Platforms such as Instagram (where PS’s present account has posted twice in the past year) are ready venues. Anyone who has walked an Army maintenance bay today knows phones are at hand, and social media apps are already on them, unlike Army apps. Instagram’s very interface, with paneled galleries, lends itself to PS’s comics. With only a little work, historical PS comics on equipment still in service may find a ready audience in the scrolling soldier.

Social media platforms also offer PS a chance to experiment with video or reels as a format for its vital maintenance lessons. Like comics once upon a time, video and particularly reel engagement are surging by several measures across most popular social media platforms. It is not hard to imagine engaging content wherein a maintainer walks through a tricky but important service on a common platform.

There are undiscovered Will Eisners in today’s Army, in motor pools and clerks’ offices and armament shops. The Army should heed the example of its own Ordnance Corps circa 1941 by going out and finding them. In many cases they have already announced themselves, gaining millions of views with their creativity on platforms such as Instagram and TikTok. Their help, should they grant it as Eisner did, would make a transition to a social media–borne PS smoother.

The Pitfalls of Social Media

Social media is not without risks particular to the military. This has been argued elsewhere, including by this author. Social media flattens communication but does a poor job of systematically revealing truth. At its worst it can incentivize its users to undermine institutions for illusory, short-term gratification that does not solve problems but does addict those who engage. That said, PS Magazine is precisely the sort of publication postured to circumvent these issues.

The key differences are twofold. First, the dialogue that social media most degrades is fundamentally different than that which PS Magazine hosts. Social media can wreak havoc on intraprofessional dialogue and threaten civil-military relations. But PS is concerned with technical information far less likely to suffer cross contamination from greater online discourse and far more immediately useful to the average soldier and officer.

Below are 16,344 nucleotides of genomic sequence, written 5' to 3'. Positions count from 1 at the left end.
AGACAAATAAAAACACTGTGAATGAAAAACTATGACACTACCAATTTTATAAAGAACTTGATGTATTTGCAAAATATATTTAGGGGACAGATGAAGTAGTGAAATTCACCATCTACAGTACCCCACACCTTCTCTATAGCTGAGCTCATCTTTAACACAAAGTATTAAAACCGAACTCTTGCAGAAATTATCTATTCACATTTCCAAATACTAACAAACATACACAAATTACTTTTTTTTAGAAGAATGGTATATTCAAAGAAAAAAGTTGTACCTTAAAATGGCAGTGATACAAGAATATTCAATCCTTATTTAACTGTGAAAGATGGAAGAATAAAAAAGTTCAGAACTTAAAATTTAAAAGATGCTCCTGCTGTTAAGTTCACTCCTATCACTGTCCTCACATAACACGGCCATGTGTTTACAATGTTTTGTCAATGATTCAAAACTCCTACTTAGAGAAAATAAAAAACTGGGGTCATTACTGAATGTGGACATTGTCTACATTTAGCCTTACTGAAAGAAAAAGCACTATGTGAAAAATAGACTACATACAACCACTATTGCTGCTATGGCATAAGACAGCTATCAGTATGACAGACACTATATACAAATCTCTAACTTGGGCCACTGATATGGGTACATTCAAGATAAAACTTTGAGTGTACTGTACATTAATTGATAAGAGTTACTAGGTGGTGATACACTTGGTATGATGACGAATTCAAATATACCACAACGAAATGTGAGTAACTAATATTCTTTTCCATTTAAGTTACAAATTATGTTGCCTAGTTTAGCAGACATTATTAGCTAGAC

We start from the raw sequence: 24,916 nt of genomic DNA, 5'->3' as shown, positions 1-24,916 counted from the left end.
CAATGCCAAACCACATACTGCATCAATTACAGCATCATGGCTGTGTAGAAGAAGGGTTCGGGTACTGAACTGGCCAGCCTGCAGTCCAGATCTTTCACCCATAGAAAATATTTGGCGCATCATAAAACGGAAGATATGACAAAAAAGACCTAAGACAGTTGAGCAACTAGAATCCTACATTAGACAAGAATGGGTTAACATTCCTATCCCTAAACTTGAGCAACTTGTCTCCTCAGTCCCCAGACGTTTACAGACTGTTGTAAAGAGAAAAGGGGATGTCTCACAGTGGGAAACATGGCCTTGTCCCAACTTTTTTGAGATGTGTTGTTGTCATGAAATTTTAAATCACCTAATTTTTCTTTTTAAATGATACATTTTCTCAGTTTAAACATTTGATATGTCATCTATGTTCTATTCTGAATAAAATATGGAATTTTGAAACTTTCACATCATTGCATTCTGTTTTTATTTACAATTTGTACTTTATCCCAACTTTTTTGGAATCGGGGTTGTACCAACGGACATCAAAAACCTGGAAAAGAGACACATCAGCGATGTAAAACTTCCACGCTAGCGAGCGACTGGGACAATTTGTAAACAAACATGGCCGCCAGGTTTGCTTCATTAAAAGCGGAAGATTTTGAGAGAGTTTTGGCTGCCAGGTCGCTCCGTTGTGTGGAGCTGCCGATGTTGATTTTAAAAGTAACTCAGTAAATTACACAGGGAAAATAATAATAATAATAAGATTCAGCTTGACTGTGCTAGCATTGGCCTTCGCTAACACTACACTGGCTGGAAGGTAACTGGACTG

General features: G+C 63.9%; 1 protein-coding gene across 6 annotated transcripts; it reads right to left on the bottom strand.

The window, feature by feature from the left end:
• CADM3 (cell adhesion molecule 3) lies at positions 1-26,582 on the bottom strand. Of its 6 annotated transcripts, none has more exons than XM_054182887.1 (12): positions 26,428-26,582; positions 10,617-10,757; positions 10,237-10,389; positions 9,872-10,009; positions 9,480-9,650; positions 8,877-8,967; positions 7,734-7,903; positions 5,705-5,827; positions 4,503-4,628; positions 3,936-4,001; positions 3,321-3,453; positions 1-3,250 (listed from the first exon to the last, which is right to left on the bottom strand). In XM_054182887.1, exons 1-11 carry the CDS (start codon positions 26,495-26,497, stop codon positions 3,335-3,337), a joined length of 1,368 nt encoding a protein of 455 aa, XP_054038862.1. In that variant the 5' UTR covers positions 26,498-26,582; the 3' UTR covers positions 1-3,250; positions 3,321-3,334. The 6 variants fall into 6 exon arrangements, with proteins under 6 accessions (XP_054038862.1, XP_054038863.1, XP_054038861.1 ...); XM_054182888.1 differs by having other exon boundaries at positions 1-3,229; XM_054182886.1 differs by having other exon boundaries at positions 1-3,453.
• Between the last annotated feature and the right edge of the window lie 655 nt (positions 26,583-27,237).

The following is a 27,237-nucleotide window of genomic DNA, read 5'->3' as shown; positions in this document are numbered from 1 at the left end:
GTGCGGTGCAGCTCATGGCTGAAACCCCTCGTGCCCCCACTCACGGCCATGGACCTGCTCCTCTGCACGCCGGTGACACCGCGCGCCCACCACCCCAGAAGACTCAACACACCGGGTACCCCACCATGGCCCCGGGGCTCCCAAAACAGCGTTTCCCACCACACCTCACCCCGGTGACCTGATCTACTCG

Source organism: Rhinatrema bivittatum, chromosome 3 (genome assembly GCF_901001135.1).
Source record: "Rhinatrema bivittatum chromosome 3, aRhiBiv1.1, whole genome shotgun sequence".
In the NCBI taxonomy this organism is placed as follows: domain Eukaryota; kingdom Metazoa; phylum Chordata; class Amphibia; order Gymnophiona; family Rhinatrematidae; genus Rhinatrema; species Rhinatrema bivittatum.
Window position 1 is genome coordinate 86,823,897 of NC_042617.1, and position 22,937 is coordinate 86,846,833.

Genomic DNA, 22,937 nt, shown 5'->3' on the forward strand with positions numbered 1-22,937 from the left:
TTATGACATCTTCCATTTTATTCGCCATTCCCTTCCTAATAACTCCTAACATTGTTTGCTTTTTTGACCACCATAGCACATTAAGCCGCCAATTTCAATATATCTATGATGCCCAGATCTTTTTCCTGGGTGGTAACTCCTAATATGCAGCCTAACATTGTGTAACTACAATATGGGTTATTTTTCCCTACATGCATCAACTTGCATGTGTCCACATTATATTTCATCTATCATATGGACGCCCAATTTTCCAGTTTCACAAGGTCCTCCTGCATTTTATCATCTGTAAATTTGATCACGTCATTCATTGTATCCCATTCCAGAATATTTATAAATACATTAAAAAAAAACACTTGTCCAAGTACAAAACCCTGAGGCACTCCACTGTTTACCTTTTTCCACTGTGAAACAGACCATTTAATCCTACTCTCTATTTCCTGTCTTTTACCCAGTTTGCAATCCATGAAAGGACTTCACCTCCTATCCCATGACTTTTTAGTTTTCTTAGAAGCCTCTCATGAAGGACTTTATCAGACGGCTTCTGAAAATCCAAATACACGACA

Second, though PS Magazine employed an informal medium and it solicited inquiries, its content was not crowdsourced. Comic manuscripts were written in coordination with ordnance professionals at Aberdeen Proving Ground. A draft manuscript was reviewed by manufacturers, relevant schools, as well as research and design agencies. Final drafts required the approval of, among others, the responsible ordnance national maintenance point before publication.

In this way PS achieved the best of both worlds. Unlike a lot of social media content, and despite its youthful comics, PS content was and is far from uncontrolled. An impressive array of stakeholders vet it and so it is highly reliable. A 1964 article described this approach as “hard-core technical articles overlaid with a thin veneer of deliberate and studied spontaneity.” The Army can migrate to social media while honoring this tradition if it takes care to do so.

PS Magazine and the Scrolling Soldier

Maintenance matters. In 1950, the Army painfully relearned the consequences of low equipment readiness in the opening battles of the Korean War. In response, the Army took a risk with a controversial new medium, the comic, and gave a brilliant former soldier named Will Eisner the editorial license he needed to teach soldiers about their equipment in their own language. Through PS’s success, the magazine, Eisner, and Master Sergeant Half-mast taught us all a lesson.

That lesson is worth heeding now. Amid once-every-forty-year material modernization, a Department of Defense–wide problem of information inaccessiblility, and an epidemic of information overload, reliable and relatable content is essential. The Army needs PS Magazine more than ever. Rather than close PS, the Army should take inspiration from its founder, Will Eisner, and modernize it for the scrolling soldier.

Theo Lipsky is an active duty US Army captain. He holds a BS from the United States Military Academy.

The views expressed above are his and do not reflect the official position of the United States Military Academy, Department of the Army, or Department of Defense.

Image credit: US Army Sustainment Command